The debt and the deficit: Where are we really?
Unbelievably, President Biden stated last month in his State of the Union address that the deficit has decreased. Here's what Biden said:
In the last two years, my administration has cut the deficit by more than $1.7 trillion — the largest deficit reduction in American history.
Wow! This is excellent news that the federal government is in better shape. But is it? I thought the debt clock just continues to increase, now over $31 trillion. How can that be?
Is it possible that Biden is motivated to make things sound better than they really are, and the "fact-checkers" are motivated to confirm what he said? Something has got to give, since the debt keeps climbing.
Maybe the difference is that the U.S. debt is different from the deficit. However, the debt is just cumulative deficits, plus interest. How could the deficit go down but the debt go up? The answer is verbiage.
What Biden is actually saying is that the annual deficit decreased, but there is still a deficit adding to the cumulative debt. The debt still went up by $1.4 trillion in 2022 due to the deficit, a record number other than during the pandemic and 2008:
So we shouldn't rejoice that the government spent less than when it handed out checks during the pandemic, yet continued to outspend revenue in 2022 and added to federal debt more than in 19 out of the past 22 years. It's one thing to put numbers into perspective so that they're better understood, but it's another when making them sound positive when they're actually negative.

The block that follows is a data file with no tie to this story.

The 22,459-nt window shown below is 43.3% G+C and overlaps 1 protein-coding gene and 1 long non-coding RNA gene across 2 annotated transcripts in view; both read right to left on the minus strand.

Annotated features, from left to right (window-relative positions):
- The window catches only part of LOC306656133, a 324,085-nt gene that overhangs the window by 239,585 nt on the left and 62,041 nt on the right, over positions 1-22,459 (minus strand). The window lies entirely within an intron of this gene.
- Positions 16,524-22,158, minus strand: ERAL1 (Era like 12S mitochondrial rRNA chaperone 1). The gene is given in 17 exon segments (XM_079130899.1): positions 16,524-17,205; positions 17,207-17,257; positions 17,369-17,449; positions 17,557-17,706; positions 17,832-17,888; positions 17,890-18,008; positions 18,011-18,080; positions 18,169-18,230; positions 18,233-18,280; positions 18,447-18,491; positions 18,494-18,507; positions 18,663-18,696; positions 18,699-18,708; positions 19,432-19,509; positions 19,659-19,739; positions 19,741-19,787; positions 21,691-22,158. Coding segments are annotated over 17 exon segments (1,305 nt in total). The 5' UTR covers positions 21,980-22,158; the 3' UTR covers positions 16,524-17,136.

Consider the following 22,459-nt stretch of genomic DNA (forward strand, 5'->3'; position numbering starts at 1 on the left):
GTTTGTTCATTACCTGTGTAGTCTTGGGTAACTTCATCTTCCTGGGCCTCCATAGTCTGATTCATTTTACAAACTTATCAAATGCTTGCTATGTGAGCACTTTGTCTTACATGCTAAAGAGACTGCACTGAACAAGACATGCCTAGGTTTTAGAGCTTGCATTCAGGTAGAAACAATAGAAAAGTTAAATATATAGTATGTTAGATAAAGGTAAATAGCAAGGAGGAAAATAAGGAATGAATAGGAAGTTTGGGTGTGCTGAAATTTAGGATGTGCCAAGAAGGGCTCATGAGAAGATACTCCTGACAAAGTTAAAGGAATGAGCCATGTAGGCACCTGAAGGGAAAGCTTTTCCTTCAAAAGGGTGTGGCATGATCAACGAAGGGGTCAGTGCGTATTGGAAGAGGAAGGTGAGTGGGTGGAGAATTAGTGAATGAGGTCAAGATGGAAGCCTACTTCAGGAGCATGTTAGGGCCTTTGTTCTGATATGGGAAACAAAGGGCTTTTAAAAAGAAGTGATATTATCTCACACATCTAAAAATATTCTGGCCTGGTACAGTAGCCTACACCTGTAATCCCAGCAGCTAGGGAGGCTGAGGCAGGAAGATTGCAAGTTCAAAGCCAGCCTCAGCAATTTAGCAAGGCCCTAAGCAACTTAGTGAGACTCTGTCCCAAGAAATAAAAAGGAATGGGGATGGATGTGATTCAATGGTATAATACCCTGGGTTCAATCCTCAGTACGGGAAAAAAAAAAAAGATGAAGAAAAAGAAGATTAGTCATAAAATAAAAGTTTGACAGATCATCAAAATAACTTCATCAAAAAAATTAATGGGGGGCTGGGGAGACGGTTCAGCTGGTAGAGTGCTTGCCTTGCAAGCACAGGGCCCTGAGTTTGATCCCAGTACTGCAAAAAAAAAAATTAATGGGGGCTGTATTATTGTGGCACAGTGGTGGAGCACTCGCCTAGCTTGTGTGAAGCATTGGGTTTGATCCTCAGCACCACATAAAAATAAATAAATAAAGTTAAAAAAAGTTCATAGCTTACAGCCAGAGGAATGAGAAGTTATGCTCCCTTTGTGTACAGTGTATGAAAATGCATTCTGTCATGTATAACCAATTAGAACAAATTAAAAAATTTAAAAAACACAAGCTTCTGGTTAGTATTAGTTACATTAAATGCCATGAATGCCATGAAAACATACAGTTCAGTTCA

Here's a more accurate restatement of what President Biden said: "In the last two years, my administration has cut the increase in the debt by more than $1.7 trillion — the largest reduction in the debt increase in American history."
Here's the detail: the federal deficit "reduced" from $3.1 trillion in 2020 to $1.4 trillion in 2022. This is like saying a company's losses went from $3.1 million to $1.4 million, and thus it improved by $1.7 million. But it still lost $1.4 million!
What's the right context? The national debt has reached $31.4 trillion, most of which has been incurred due to deficits under recent presidents:
These numbers have been used to imply various successes and failures of the presidents in charge during their terms. Of course, there are many people involved beyond just the president, not to mention the impacts of the COVID shutdown, the 2008 recession, the War on Terror, and even the fact that a given year's deficit may be "baked in" due to prior decisions of other presidents.
So we've heard how Washington's debt has reached new levels, where the debt has increased more in 10 years than it had in the previous 200. Context is everything, and putting numbers in proper context is vital to understanding the billions and trillions. Without context, one could conclude such ridiculous things as "Well, I didn't spend as much as the last president" or "Well, I decreased the deficit."
But how the current administration can spin poor numbers to somehow sound positive is simply amazing and should be discounted.
Rich Yurkowitz, Healthcare Actuary and Author of Medicare For All — Really?!
Image: US Gov.